Historic tensions between India and Pakistan have heightened in recent months due to anti-government protests in Indian-controlled Kashmir, raising the prospect of nuclear conflict.
The situation came to a head on Sunday after a militant attack on an Indian military base in the region left at least 18 soldiers dead. India has blamed the attack on Pakistan, eliciting an angry response from its neighbor, and there is a real possibility of conflict between the two nuclear-armed nations.
Who would win a nuclear conflict between India and Pakistan?
As India analyzes how best to respond to the attack on its military base, some figures in the national press are calling for revenge. However it seems likely that Pakistan’s nuclear capabilities will ultimately dissuade New Delhi from any attack.
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Looking at the Arms Control Association (ACA) fact sheet for nuclear weapons, we can analyze which of the nations has the stronger nuclear arsenal. According to ACA estimates, Pakistan in fact has a higher number of nuclear warheads than India. Experts believe that Pakistan has 110-130 nuclear warheads, while India has 100-120.
This data is echoed by the Stockholm International Peace Research Institute (SIPRI) data, which publishes the same figures. The report also says that both countries continue to expand their nuclear arsenals in terms of the number of warheads and missile delivery capabilities.
“Despite the ongoing reduction in the number of weapons, the prospects for genuine progress towards nuclear disarmament remain gloomy,” comments Shannon Kile, Head of the SIPRI Nuclear Weapons Project. “All the nuclear weapon-possessing states continue to prioritize nuclear deterrence as the cornerstone of their national security strategies.”
Pakistan’s nuclear arsenal growing fast
At this point in time it appears that neither country has deployed any warheads. Instead they are maintaining them de-mated from missiles, with warheads in a central storage facility.
Interestingly India’s nuclear warfare policy is built on a No First-Use (NFU) doctrine. In contrast Pakistan has not adopted an NFU doctrine, although it has indicated a reluctance to make a first nuclear strike.
As things stand Pakistan is on course to have the third-largest nuclear weapons stockpile in the world, according to a research report from two think tanks based in the United States. “Pakistan operates four plutonium production reactors; India operates one. Pakistan has the capability to produce perhaps 20 nuclear warheads annually; India appears to be producing about five warheads annually,” the study notes.
Islamabad could command third-largest nuclear arsenal within 10 years
The report, which came out in 2015, notes that Pakistan could “have a nuclear arsenal not only twice the size of India’s but also larger than those of the United Kingdom, China, and France, giving it the third-largest arsenal behind the United States and Russia.”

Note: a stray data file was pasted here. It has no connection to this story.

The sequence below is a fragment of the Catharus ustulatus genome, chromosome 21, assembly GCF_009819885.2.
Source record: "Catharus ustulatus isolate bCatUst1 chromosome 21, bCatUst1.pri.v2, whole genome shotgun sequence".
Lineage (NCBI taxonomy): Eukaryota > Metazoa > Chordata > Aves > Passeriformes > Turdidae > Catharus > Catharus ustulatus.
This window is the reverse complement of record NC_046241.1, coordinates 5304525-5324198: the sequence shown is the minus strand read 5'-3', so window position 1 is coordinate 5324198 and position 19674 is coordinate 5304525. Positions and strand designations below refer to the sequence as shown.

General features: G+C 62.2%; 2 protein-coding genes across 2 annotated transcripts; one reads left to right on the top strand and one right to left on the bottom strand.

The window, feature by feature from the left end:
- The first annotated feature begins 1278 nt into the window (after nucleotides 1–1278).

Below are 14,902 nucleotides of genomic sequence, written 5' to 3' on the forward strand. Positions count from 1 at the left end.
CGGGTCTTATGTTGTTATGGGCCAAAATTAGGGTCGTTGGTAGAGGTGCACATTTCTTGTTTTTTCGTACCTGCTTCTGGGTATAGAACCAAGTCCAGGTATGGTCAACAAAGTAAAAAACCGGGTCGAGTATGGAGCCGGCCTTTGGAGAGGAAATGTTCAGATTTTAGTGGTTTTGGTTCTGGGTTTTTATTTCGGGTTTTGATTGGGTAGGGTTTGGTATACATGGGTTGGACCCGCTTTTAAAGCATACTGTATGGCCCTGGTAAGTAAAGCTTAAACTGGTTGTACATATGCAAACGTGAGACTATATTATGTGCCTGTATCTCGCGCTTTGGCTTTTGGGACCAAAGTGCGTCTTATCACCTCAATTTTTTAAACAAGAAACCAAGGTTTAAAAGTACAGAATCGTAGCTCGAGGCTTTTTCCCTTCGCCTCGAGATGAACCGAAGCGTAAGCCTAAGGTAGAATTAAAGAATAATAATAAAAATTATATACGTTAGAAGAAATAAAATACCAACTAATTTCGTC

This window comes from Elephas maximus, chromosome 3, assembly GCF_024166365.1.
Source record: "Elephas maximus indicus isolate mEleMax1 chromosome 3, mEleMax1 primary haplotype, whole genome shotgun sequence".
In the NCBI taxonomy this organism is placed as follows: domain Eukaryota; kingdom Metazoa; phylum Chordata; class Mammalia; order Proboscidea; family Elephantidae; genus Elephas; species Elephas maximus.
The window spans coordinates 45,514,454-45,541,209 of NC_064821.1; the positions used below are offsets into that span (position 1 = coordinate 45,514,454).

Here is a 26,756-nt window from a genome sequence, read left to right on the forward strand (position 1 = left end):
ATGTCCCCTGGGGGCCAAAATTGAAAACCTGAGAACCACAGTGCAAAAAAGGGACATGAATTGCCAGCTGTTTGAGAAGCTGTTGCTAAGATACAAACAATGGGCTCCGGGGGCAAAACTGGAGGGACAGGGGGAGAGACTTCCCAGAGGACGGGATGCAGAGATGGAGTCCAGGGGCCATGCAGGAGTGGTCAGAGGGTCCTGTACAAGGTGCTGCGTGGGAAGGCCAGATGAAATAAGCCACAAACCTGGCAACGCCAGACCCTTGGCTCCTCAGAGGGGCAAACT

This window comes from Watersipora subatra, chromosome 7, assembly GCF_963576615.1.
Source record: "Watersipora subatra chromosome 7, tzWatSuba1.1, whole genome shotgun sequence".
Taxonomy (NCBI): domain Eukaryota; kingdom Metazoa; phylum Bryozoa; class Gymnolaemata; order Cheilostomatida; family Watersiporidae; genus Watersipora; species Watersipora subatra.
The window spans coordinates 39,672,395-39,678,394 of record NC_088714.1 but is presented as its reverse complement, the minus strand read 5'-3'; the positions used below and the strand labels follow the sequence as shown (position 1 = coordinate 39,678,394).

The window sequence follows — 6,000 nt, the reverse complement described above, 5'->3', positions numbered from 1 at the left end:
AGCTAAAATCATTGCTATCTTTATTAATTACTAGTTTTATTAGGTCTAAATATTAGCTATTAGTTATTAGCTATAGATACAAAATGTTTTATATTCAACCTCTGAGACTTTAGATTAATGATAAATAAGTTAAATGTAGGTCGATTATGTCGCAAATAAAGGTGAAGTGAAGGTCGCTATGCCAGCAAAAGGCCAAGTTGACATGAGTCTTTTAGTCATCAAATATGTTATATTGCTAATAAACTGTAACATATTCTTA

“Many observers have concluded that Pakistan’s rate of fissile material production (and assumed construction of nuclear weapons) gives it the fastest-growing nuclear weapons stockpile,” the report continues.
The 2015 Carnegie Endowment for International Peace/Stimson Center report shows that Pakistan is using more of its fissile material to make weapons than India.
India has about 600 kilograms of plutonium stockpiled, while Pakistan has about 170 kilograms of plutonium and 3.1 metric tons of highly-enriched uranium (HEU). If we assume that one nuclear warhead would need 5 kilograms of plutonium or 15 kilograms of HEU, India could make 120 weapons with its existing stockpile, compared to 240 for Pakistan.
India ramps up rhetoric against Pakistan
At the same time India has an advantage in terms of plutonium stockpiles. Less plutonium is required to make a fission bomb than HEU. As a result plutonium warheads are lighter and better for use with ballistic missiles.
In the existing atmosphere of heightened tension the rhetoric from India has escalated in its aggression. Indian Home Minister Rajnath Singh called Pakistan a ‘terrorist state’ during an anti-Pakistan rant after hearing news of the deadly militant attack, and India accuses its neighbor of masterminding the attack.
Singh said that “there are definite and conclusive indications that the perpetrators of the Uri attack were highly trained, heavily armed and specially equipped.”
“I am deeply disappointed with Pakistan’s continued and direct support to terrorism and terrorist groups,” he said.
Pakistan ready to respond to any threat
For its part Pakistan has underlined its military preparedness and its willingness to counter any attack from India, according to a report from The News. Sources claim that although Pakistan will not make the first attack, it would retaliate with full force if attacked by India.
The sources also maintained that Indians would not be allowed to cross the red line. Pakistani Prime Minister Nawaz Sharif is currently in the U.S. at the United Nations General Assembly, where he will try to convince the international community that the problems in Kashmir are India’s fault. He has also discussed the situation with Chief of Army Staff (COAS) General Raheel Sharif.
Pakistani sources maintain that India has blamed the country for its involvement on the army base in Uri without undertaking a proper investigation. Pakistan continues to deny the claims.
General Raheel also underlined that the Pak Army would respond to any challenge from India. “Pakistan’s armed forces together with their resilient nation have surmounted every challenge and will thwart any sinister design against integrity and sovereignty of the country in future as well,” the COAS said.
Pakistan maintains that India is trying to cover up alleged human rights abuses in Kashmir. Since anti-India protests broke out earlier this year there have been 80 reported deaths in the region, most of them anti-government protesters.